Social Security Disability Physical Exertion Requirements

Social Security Disability Physical Exertion Requirements

Physical Exertion Requirements for SSDI

If you have experienced some sort of a condition, whether it’s an injury or disease, that is disabling, then you may be eligible for Social Security Disability Insurance (SSDI). However, in order to qualify, you’ll need to be able to prove that you have been unable to work for 12 consecutive months. Or,  you have the expectation of not being able to wor for at least 12 months. When the Social Security Administration (SSA) reviews your case, they will evaluate your inability to work based on their disability physical exertion requirements.

What are the Disability Physical Exertion Requirements?

Essentially, in order to qualify for disability benefits, you cannot be physically able to perform your job. Or, to do a different job full time. While you’re unlikely to be able to do construction work, you might still be able to do sedentary work. For example, sitting behind a computer and inputting data. If your condition has no effect on such a job and you are qualified to find such a position of employment, then you may not be able to qualify for benefits.

Keeping that in mind, the SSA classifies jobs based on their physical requirements in the following manner:

    1. Sedentary work. This refers to work that can be done mostly while sitting down; for example, secretarial work. However, to be able to classified as being able to do sedentary work, you’ll need to be able to carry at least 10 pounds. That is in addition to being able to walk or stand for upwards of two hours a day.
    2. Light work. To be able to do light work, you will need to be able to lift upwards of 20 pounds. You will also need to be able to lift and carry upwards of 10 pounds on a regular basis. Light work may require you to spend most of the workday standing or walking.
    3. Medium work. Medium work involves being able to lift upwards of 50 pounds. And, having the ability to regularly lift and carry upwards of 25 pounds.
    4. Heavy work. Heavy work requires that you be able to lift upwards of a 100 pounds. You also have the ability to lift and carry upwards of 50 pounds frequently.
    5. Very heavy work. Very heavy work requires that you be able to lift more than 100 pounds at a time. You will also need to regularly lift and carry upwards of 50 pounds or more.

They will use these disability physical exertion requirements to determine what kind of work you were doing before your disability and what kind of work you are able to do.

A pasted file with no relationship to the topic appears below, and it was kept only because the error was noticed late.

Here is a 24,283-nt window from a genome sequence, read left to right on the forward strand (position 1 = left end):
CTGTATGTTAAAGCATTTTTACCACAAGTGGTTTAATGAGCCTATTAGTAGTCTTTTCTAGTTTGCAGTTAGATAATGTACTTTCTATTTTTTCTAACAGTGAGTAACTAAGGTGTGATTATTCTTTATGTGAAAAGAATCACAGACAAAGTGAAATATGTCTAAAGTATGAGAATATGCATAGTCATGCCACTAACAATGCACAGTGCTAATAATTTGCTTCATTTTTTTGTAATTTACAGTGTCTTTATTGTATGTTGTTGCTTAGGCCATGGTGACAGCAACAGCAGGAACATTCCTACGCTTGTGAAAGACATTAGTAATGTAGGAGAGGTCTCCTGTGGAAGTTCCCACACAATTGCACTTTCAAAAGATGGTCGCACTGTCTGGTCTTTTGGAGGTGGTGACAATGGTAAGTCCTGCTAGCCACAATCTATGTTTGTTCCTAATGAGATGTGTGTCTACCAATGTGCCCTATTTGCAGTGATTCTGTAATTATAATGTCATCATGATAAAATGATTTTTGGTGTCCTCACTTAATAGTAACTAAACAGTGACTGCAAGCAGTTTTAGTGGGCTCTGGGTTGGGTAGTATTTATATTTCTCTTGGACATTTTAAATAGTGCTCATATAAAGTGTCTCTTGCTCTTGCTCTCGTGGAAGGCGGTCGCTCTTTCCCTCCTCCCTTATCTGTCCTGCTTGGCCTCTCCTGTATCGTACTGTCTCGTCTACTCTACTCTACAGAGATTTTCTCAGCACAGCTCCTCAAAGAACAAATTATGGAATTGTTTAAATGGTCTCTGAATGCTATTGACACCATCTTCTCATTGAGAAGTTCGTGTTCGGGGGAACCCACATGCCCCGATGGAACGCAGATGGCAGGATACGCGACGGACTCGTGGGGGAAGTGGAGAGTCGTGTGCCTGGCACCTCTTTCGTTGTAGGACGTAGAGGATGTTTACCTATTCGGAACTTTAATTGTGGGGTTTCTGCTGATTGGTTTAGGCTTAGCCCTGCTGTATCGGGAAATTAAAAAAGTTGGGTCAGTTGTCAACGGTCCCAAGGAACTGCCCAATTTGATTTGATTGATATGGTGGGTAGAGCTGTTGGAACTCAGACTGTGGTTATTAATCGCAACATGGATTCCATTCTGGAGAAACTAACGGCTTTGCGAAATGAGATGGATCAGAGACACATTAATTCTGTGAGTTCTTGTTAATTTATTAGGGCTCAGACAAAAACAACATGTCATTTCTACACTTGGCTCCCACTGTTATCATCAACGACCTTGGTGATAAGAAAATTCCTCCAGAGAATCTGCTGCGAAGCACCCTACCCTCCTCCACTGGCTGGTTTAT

How are the Disability Physical Exertion Requirements Determined?

One of the issues with the classification system is proving that your limitations keep you from doing your current job. Also, that your limitation would keep  you from doing other less demanding work. This poses a challenge for younger individuals because the SSA often decides that they can adjust for sedentary jobs. Even if they have a serious impairment.

When it comes to determining if you can or can’t adjust for a sedentary job, you will have to take an RFC (residual function capacity) assessment. It’s a thorough assessment of your impairment. The assessment determines what the most you can do is on a regular and continual basis (forty hours a week).

The majority of the information used to come to perform the evaluation will come from the symptoms described in your medical records, which is why it’s incredibly important that you provide as much medical information as you can. If it’s determined that your symptoms will prevent you from being able to even perform sedentary work, your SSDI application is likely to be approved. Some of the limitations that can prevent sedentary work can include the inability to bend down. Others include visual limitations, severe physical limitations, and more.

When applying for SSDI, it’s important to understand that you will need to meet the SSA’s disability physical exertion requirements to qualify. For SSDI advice, be sure to contact us at Social Security Disability Advocates USA for a free consultation by calling (602) 952-3200 today.

The information on this blog is for general information purposes only. Nothing herein should be taken as legal advice. This information is not intended to create, and receipt or viewing does not constitute a representative-client relationship.

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